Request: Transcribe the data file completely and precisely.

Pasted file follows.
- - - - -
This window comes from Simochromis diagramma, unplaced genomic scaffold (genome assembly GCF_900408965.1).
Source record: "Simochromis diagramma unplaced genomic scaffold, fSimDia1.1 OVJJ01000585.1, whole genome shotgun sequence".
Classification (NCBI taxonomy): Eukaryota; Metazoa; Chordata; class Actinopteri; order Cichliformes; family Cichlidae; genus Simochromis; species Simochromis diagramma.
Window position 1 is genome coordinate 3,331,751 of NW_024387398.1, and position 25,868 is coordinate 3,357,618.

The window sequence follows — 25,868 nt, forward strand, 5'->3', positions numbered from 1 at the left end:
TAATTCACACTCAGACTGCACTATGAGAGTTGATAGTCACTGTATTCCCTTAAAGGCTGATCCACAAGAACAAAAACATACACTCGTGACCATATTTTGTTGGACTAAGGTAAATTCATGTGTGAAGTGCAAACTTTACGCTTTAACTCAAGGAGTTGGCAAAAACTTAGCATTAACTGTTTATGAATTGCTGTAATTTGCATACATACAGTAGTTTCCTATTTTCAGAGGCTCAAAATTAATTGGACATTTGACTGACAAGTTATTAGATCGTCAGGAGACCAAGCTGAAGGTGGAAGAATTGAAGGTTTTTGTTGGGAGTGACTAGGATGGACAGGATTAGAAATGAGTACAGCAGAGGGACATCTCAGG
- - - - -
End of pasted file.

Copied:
This window comes from Simochromis diagramma, unplaced genomic scaffold (genome assembly GCF_900408965.1).
Source record: "Simochromis diagramma unplaced genomic scaffold, fSimDia1.1 OVJJ01000585.1, whole genome shotgun sequence".
Classification (NCBI taxonomy): Eukaryota; Metazoa; Chordata; class Actinopteri; order Cichliformes; family Cichlidae; genus Simochromis; species Simochromis diagramma.
Window position 1 is genome coordinate 3,331,751 of NW_024387398.1, and position 25,868 is coordinate 3,357,618.

The window sequence follows — 25,868 nt, forward strand, 5'->3', positions numbered from 1 at the left end:
TAATTCACACTCAGACTGCACTATGAGAGTTGATAGTCACTGTATTCCCTTAAAGGCTGATCCACAAGAACAAAAACATACACTCGTGACCATATTTTGTTGGACTAAGGTAAATTCATGTGTGAAGTGCAAACTTTACGCTTTAACTCAAGGAGTTGGCAAAAACTTAGCATTAACTGTTTATGAATTGCTGTAATTTGCATACATACAGTAGTTTCCTATTTTCAGAGGCTCAAAATTAATTGGACATTTGACTGACAAGTTATTAGATCGTCAGGAGACCAAGCTGAAGGTGGAAGAATTGAAGGTTTTTGTTGGGAGTGACTAGGATGGACAGGATTAGAAATGAGTACAGCAGAGGGACATCTCAGG